Shooting in low-light conditions is always a bit of a challenge and with film, you need to be extra prepared. The most important thing you can do is have a roll of high ISO film in your bag, ready for those shadier moments. We sent UK photographer Munirah Al Mehri some Lomography 800 Color Negative and Lomography Redscale film to shoot at Asian Art In London and she shared her tips and tricks on shooting in those tricky, indoor situations.
Hello Munirah please introduce yourself and tell us a bit about yourself?
Hello! I am a Kuwaiti photographer based in London. I got into film photography when my grandmother gave me her old point-and-shoot camera in 2016. I took a few photos of my friends with it. When the roll was developed, half of the roll was of me and my friends from that year and the other half were of me and my family from 2006. The film was expired, layering the photos with a soft red tint almost like dust. This accidental juxtaposition sparked in me an interest in the possibilities of film photography! Today I work with both 35mm and medium format to take portrait and architectural photography.
Can you talk us through these photos and explain what made you decide to shoot Asian Art in London on film?
It has been fascinating to examine the photographic language associated with gallery/art photography and subvert it. Many of the images I found myself taking were more like a personal exploration of the gallery experience. I spent the day with Kerr walking from gallery to gallery taking in each space in an embodied way and I feel as if that is translated in the images.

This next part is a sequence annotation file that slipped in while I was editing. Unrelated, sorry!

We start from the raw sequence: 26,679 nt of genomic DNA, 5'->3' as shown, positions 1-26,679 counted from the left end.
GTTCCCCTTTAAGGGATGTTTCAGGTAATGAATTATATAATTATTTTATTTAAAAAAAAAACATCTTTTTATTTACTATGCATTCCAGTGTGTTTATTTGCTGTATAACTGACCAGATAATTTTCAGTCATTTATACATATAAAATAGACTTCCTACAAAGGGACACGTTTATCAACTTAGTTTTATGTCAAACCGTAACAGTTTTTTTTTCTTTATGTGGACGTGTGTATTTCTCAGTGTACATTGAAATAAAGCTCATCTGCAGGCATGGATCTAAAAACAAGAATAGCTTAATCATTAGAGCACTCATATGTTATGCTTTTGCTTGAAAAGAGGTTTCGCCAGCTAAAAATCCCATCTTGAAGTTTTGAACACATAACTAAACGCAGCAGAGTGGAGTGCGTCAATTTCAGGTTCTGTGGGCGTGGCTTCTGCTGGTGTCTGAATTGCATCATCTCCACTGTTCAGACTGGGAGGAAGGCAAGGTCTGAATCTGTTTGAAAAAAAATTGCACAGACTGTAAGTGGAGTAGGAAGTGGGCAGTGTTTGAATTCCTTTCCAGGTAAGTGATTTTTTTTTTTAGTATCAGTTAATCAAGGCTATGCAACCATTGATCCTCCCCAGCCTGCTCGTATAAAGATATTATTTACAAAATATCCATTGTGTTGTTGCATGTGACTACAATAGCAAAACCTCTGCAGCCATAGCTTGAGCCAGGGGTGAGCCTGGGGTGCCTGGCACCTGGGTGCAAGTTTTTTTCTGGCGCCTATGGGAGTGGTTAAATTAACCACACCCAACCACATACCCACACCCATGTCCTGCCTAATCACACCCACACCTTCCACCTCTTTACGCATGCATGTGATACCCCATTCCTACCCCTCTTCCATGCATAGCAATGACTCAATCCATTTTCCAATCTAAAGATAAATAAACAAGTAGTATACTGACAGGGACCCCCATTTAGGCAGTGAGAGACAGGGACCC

What advice would you give for people who want to shoot with film in a museum or art gallery situation?
My advice would be to make sure you have a flash on you, or a film stock with a high ISO because some galleries can be quite dark. Definitely try it out though film brings a whole new range of exciting possibilities when photographing art.
Any tips on avoiding the dreaded shaky-cam?
A rule I go by is to set your shutter speed to your lens’ focal length. For example, if your lens is 60mm, stick to 1/60th of a second or faster which should give you a good amount of light in your image shake-free.
How did you find shooting with the Redscale and Lomography 800 film?
The Lomography Color Negative 800 film performed really well in the darker galleries and added a lovely grain and warmth to the images. Especially the photographs from the Eskenazi gallery of the sunlight-coated sculptures. However, the Redscale film stole the show for me. I was stunned by its ability to pull the reds from an image, it took me back to the expired photos from my grandmothers’ roll of film. I experimented with my exposures using this film, having heard that with short exposures the image will appear redder. This was particularly fun to use on Susan Page’s Chinese Snuff Bottles. The colorful, well-lit bottles were the perfect subject to try the Redscale film on.
What do you have planned for the rest of 2021?
For the rest of 2021, I will be working towards completing my BA in Media and Communications, and hopefully collaborating on more projects with Asian Art in London and taking more photos of course!